It’s the actual musical humor where the book really sparkles. Wiggin had musical training, and worked as a church organist for a time; armed with experience, she takes the material farther than a less-practiced observer would know how to do. She has particular fun devising suspiciously pedestrian leitmotives that only reveal their true meaning under expert analysis:
What does this portend—this entrance of another theme, written for the treble clef, played with the right hand, but mysteriously interwoven with the bass? What but that Bluebeard is not to be the sole personage in this music-drama; and we judge the stranger to be a female on account of the overwhelming circumstantial evidence just given.
Bluebeard, when first introduced—you remember the movement, one of somber grandeur leading upward to vague desire—was alone and lonely. Certainly the first, probably the second. If his mood were that of settled despair, typical of a widower determined never to marry again no matter what the provocation, the last note of the phrase would have been projected downward; but, as you must have perceived, the melody terminates in a tone of something like hope. There is no assurance in it—do not misunderstand me; there is no particular lady projected in the musical text—that would have been indelicate, for we do not know at the moment precisely the date when Bluebeard hung up his last wife; but there is a groping discontent. At the opening of the drama we have not been informed whether Bluebeard has ever been married at all or only a few times, but we feel that he craves companionship, and we know when we hear this “Immer-wieder-heirathen Motiv” (Always About to Marry Again Motive) that he secures it.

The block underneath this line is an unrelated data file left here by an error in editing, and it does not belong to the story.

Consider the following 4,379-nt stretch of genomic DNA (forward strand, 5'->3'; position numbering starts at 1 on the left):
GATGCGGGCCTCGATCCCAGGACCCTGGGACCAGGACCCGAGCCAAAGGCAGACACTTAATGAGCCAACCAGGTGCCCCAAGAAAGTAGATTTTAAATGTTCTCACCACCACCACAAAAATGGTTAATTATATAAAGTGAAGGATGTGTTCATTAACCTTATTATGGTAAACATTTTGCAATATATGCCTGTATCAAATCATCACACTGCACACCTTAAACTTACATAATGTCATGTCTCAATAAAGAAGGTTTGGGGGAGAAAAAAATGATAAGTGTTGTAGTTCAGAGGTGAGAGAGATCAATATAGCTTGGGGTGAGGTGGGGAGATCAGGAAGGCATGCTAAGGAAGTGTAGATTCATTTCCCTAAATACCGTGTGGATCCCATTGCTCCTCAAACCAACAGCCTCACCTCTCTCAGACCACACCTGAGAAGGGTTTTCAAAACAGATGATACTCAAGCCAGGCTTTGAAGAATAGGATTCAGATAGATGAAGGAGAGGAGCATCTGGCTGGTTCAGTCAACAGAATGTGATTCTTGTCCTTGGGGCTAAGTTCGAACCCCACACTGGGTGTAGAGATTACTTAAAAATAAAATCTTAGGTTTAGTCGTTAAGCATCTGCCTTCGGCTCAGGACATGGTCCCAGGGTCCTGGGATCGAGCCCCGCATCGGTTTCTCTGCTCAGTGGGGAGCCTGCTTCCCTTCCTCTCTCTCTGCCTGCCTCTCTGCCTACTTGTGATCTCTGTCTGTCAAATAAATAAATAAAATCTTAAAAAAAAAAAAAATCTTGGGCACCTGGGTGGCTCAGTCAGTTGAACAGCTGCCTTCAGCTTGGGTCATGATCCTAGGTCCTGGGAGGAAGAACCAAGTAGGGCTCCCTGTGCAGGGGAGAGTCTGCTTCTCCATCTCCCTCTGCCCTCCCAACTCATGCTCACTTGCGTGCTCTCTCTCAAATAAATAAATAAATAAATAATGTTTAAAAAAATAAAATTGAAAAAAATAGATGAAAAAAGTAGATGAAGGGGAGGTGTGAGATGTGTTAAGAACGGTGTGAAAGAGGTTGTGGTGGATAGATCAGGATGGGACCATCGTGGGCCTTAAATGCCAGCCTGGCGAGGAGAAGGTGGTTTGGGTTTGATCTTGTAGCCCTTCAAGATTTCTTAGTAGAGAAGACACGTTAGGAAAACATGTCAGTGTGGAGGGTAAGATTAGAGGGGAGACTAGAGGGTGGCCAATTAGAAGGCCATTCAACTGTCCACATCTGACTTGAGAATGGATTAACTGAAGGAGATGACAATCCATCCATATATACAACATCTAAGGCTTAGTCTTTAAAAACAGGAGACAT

This is just enough over the line to be parody—it’s actually not that far off from the old Ernest Newman Stories of the Great Operas—but as the “lecture” goes on, the examples get progressively sillier:
This Fatima, or Seventh Wife Motive seems to be written in a curiously low key if we conceive it to be the index to the character of a soprano heroine; but let us look further. What are the two principal personages in the music-drama to be to each other?
If enemies, the phrase would have been written thus:
If acquaintances, thus:
If friends, thus:
If lovers, thus:
the ardent and tropical treble note leaving its own proper sphere and nestling cozily down in the bass staff. But the hero and heroine of the music-drama were husband and wife; therefore the phrases are intertwined sufficiently for propriety, but not too closely for pleasure.